Non-Fiction review: Following his existential ghost story Personal Shopper, director Olivier Assayas returns with Non-Fiction – a similarly “talky” outing, this time following a group in the writing and publishing world as they indulge in discussions about e-books, fiction, media and the like.

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With the publishing world changing rapidly before their very eyes, heading into the digital era with the likes of e-books and audiobooks, a writer Leonard (Vincent Macaigne) and his publisher Alain (Guillaume Canet) – along with their wives and friends – indulge in various discussions and arguments about the industry and whether this leap into digital is for the better. At the same time, both their relationships are struggling and they hope Leonard’s new book might help resolve some of the issues between them.

I wasn’t the biggest of fans of Assasyas’ Shopper, finding myself in the minority that didn’t quite warm to his drama – finding it more tedious and self-indulgent than chilling and enthralling. Non-Fiction is much more of the same; this is Assayas doing what he does best and if it works for you, great. However, this is a near two-hour film that is, essentially, just various dialogue and dinner scenes strung together with very little plot or coherence – and not in a free-wheeling Boyhood sort of way, but the boring kind of way. The problem with this film, and it’s a big one: writing. When you have a film full to the brim with conversation scenes, the writing needs to be good. Assayas’ screenplay, whilst certainly (and admirably), tackling some important and interesting ideas – the kind that affect us every day but also the ones we never dwell on too much – the way in which he does is just bland. Whilst the occasion scene or line pops, most of it is just comes across as too self-indulgent and pretentious to warrant merit; similarly, the dialogue itself is horribly contrived. Assayas is trying to ground the film with a sense of realism yet it feels as manufactured as a film can: everyone talks the same; says the same sort of things; there’s no personality to differ each line and each character from the next but, most of all, IT’S HORRIBLY CONTRIVED!!! This is not at all how people talk – the lines are robotic and very clearly feel like they’ve been written for a script.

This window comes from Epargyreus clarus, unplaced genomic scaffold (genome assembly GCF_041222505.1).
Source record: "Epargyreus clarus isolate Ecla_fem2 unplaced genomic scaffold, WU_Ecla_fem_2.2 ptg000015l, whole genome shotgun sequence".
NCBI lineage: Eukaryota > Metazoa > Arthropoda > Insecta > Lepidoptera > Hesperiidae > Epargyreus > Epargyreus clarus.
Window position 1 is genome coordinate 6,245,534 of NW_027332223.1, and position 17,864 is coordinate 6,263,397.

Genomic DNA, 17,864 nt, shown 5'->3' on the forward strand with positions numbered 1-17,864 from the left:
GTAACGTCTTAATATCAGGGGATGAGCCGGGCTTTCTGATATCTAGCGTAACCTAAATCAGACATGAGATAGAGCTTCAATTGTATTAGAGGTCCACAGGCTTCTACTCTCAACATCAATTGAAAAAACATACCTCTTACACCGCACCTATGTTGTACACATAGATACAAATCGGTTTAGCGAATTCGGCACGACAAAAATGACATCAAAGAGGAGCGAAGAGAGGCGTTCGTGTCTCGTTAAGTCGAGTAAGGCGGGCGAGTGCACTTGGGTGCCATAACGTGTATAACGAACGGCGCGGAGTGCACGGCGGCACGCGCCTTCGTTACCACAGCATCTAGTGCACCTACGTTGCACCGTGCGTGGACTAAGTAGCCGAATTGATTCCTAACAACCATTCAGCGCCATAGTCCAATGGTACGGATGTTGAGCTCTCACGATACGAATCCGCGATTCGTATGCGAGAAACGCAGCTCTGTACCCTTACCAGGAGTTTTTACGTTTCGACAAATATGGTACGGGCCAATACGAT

As a result, since the entire film rests on these scenes working, the entire film falls flat. Again, there is the occasional scene that works or the dash of humour that lands but it’s all too few and far between to really keep this the engaging watch it should – and could – have been given the material and intrigue on hand. Not only is the dialogue pretty bad but the characterisation and story (or lack thereof) are also weak; since everyone basically talks in the same way as one another, it becomes hard to separate them as there is no distinctive trait or arc to any of the main players aside from something like career. We don’t care for any of them so when the film’s sliver of a subplot develops involving romances and the like, it doesn’t work in the slightest. Also, these threads also feel very forced and poorly handled too – they sort of just appear and feel very rushed. The film doesn’t have much of a story so lacks a structure and just sort of ebbs around, one dull conversation after the next. The actors are perfectly fine in their roles but they don’t have much to work with.

Non-Fiction review by Awais Irfan, October 2018.

Non-Fiction was reviewed at the 2018 BFI London Film Festival.

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Non-Fiction